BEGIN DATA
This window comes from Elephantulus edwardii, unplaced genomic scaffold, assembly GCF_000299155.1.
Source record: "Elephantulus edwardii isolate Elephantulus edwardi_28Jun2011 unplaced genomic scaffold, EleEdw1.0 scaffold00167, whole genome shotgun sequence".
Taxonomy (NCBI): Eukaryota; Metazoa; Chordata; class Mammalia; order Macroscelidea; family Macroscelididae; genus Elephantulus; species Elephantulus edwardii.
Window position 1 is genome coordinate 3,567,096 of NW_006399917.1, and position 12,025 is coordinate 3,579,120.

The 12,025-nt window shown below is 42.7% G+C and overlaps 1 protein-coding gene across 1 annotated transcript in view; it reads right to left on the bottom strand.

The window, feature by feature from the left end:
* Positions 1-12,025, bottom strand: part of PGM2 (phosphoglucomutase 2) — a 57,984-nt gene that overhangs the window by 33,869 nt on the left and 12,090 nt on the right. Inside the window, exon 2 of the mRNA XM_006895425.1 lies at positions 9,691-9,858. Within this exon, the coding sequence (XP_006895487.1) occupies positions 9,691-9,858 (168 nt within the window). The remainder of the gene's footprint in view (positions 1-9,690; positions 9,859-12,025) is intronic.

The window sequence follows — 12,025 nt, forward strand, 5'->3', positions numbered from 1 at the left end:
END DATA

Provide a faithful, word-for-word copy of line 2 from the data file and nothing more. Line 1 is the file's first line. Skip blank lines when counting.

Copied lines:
Source record: "Elephantulus edwardii isolate Elephantulus edwardi_28Jun2011 unplaced genomic scaffold, EleEdw1.0 scaffold00167, whole genome shotgun sequence".